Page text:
JetBlue May Try to Terminate Merger With Spirit

Skift Take

The New York-based carrier said it believes it can end the merger agreement with Spirit airlines on or after January 28.

Jetblue said Friday it may back out of its merger with Spirit Airlines, after a federal judge blocked the $3.8 billion deal last week. 

The New York-based carrier said in a filing that it informed Spirit that the merger agreement may be terminated on or after January 28 and that it may not be able to meet all the conditions required to close the agreement. 

Spirit, however, fired back and said in a filing Friday morning: “Spirit believes there is no basis for terminating the Merger Agreement. Spirit will continue to abide by all of its obligations under the Merger Agreement, and it expects JetBlue to do the same.”

The two carriers did not immediately respond to a request for comment. 

A Massachusetts District Court judge blocked the merger — the first U.S. airline merger blocked in 20 years — because he believed the loss of Spirit, the largest ultra-low-cost carrier in the country, would lead to higher fares. If the merger had been approved, it would have created the fifth-largest airline in the U.S.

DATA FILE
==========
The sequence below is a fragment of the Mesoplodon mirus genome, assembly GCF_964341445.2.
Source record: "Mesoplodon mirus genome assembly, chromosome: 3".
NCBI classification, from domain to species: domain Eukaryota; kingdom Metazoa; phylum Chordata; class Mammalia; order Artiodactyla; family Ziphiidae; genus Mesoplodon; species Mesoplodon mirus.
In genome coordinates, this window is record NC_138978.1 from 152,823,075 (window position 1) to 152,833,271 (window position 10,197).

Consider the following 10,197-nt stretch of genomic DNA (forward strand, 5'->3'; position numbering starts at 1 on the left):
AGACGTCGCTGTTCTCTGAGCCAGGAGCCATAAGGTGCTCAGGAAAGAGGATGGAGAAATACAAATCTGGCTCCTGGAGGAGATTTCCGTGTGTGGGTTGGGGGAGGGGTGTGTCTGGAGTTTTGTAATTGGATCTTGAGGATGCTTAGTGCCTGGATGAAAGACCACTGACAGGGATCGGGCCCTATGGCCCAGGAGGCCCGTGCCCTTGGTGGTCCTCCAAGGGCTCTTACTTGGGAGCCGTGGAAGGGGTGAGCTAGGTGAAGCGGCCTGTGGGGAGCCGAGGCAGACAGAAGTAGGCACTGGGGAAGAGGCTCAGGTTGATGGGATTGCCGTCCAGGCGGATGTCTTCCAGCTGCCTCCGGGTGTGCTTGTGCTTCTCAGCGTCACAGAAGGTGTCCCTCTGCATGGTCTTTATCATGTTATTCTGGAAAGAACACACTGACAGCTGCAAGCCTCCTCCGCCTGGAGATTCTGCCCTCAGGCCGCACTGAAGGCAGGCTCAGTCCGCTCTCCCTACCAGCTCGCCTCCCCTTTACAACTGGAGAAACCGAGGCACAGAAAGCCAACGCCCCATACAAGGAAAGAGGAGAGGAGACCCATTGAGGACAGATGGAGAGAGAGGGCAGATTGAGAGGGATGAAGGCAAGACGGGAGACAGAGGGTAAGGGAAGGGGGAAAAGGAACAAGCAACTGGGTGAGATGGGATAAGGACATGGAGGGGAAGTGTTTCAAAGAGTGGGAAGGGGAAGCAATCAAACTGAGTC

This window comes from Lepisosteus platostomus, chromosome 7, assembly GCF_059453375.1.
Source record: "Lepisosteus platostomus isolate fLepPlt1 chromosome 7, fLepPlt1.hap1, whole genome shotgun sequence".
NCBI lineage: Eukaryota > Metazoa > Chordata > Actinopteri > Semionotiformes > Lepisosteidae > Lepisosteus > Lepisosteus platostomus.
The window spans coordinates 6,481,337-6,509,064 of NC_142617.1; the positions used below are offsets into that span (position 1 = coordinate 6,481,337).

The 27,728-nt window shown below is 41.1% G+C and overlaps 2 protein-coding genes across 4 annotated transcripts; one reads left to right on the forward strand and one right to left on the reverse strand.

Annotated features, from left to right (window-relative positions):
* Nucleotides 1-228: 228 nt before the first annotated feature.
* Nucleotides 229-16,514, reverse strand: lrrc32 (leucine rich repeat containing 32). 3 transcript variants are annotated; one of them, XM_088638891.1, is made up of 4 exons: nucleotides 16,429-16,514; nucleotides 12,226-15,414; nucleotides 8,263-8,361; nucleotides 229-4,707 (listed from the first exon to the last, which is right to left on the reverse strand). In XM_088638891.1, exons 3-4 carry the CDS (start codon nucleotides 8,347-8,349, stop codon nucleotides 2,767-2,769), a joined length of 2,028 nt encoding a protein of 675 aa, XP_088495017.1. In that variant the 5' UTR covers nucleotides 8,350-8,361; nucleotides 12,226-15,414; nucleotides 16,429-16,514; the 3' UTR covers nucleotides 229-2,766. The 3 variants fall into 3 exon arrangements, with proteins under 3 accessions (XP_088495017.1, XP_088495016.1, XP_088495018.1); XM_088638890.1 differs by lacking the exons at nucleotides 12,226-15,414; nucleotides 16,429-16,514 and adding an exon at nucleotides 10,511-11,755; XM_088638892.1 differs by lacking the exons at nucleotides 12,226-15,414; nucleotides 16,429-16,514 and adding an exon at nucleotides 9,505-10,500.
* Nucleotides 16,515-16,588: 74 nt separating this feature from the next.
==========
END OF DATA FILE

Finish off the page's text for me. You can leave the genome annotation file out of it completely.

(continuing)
Days after the ruling, JetBlue and Spirit said they would file a motion to appeal. As part of the merger agreement, JetBlue had agreed to pay a $470 million break-up fee to Spirit and its shareholders. 

Spirit, which hasn’t been profitable since 2019, faces an uncertain path after the merger was blocked. Wall Street analysts previously said the ultra-low-cost carrier may need to find another buyer or potentially risk filing for a Chapter 11 bankruptcy. 

Spirit has around $1.1 billion in debt set to mature in 2025, and the carrier previously sold 25 aircraft and leased them back to strengthen its liquidity. 

JetBlue, on the other hand, could potentially save billions if it doesn’t try to go forward with the merger.

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